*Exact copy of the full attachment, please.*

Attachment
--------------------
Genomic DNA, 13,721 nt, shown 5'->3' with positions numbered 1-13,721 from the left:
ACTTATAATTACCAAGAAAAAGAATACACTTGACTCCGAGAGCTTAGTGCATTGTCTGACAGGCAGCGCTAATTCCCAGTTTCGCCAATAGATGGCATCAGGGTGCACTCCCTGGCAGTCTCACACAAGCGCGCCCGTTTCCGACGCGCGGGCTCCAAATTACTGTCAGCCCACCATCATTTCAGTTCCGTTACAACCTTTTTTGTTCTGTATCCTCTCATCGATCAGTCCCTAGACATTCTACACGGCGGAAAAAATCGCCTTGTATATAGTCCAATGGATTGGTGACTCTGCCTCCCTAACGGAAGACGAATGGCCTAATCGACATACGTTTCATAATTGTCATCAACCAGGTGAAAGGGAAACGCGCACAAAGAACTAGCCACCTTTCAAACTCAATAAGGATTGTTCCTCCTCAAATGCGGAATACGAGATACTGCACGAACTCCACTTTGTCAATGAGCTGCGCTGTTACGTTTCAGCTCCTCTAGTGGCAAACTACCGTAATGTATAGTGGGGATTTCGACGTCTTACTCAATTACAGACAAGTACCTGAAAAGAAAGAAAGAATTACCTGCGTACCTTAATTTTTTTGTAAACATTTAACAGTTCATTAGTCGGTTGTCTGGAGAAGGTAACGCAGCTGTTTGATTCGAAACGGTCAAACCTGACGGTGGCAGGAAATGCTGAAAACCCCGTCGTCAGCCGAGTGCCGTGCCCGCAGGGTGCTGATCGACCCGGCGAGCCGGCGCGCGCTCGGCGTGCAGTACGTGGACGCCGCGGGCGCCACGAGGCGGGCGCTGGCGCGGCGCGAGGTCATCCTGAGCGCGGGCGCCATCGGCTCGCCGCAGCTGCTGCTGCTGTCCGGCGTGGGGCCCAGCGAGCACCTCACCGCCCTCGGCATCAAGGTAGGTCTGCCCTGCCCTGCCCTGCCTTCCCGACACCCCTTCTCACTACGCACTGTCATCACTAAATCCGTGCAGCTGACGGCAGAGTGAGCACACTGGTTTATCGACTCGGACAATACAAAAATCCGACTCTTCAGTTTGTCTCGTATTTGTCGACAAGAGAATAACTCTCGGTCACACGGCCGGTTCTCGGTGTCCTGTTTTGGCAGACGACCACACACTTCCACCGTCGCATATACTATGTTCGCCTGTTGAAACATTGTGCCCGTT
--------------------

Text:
Genomic DNA, 13,721 nt, shown 5'->3' with positions numbered 1-13,721 from the left:
ACTTATAATTACCAAGAAAAAGAATACACTTGACTCCGAGAGCTTAGTGCATTGTCTGACAGGCAGCGCTAATTCCCAGTTTCGCCAATAGATGGCATCAGGGTGCACTCCCTGGCAGTCTCACACAAGCGCGCCCGTTTCCGACGCGCGGGCTCCAAATTACTGTCAGCCCACCATCATTTCAGTTCCGTTACAACCTTTTTTGTTCTGTATCCTCTCATCGATCAGTCCCTAGACATTCTACACGGCGGAAAAAATCGCCTTGTATATAGTCCAATGGATTGGTGACTCTGCCTCCCTAACGGAAGACGAATGGCCTAATCGACATACGTTTCATAATTGTCATCAACCAGGTGAAAGGGAAACGCGCACAAAGAACTAGCCACCTTTCAAACTCAATAAGGATTGTTCCTCCTCAAATGCGGAATACGAGATACTGCACGAACTCCACTTTGTCAATGAGCTGCGCTGTTACGTTTCAGCTCCTCTAGTGGCAAACTACCGTAATGTATAGTGGGGATTTCGACGTCTTACTCAATTACAGACAAGTACCTGAAAAGAAAGAAAGAATTACCTGCGTACCTTAATTTTTTTGTAAACATTTAACAGTTCATTAGTCGGTTGTCTGGAGAAGGTAACGCAGCTGTTTGATTCGAAACGGTCAAACCTGACGGTGGCAGGAAATGCTGAAAACCCCGTCGTCAGCCGAGTGCCGTGCCCGCAGGGTGCTGATCGACCCGGCGAGCCGGCGCGCGCTCGGCGTGCAGTACGTGGACGCCGCGGGCGCCACGAGGCGGGCGCTGGCGCGGCGCGAGGTCATCCTGAGCGCGGGCGCCATCGGCTCGCCGCAGCTGCTGCTGCTGTCCGGCGTGGGGCCCAGCGAGCACCTCACCGCCCTCGGCATCAAGGTAGGTCTGCCCTGCCCTGCCCTGCCTTCCCGACACCCCTTCTCACTACGCACTGTCATCACTAAATCCGTGCAGCTGACGGCAGAGTGAGCACACTGGTTTATCGACTCGGACAATACAAAAATCCGACTCTTCAGTTTGTCTCGTATTTGTCGACAAGAGAATAACTCTCGGTCACACGGCCGGTTCTCGGTGTCCTGTTTTGGCAGACGACCACACACTTCCACCGTCGCATATACTATGTTCGCCTGTTGAAACATTGTGCCCGTT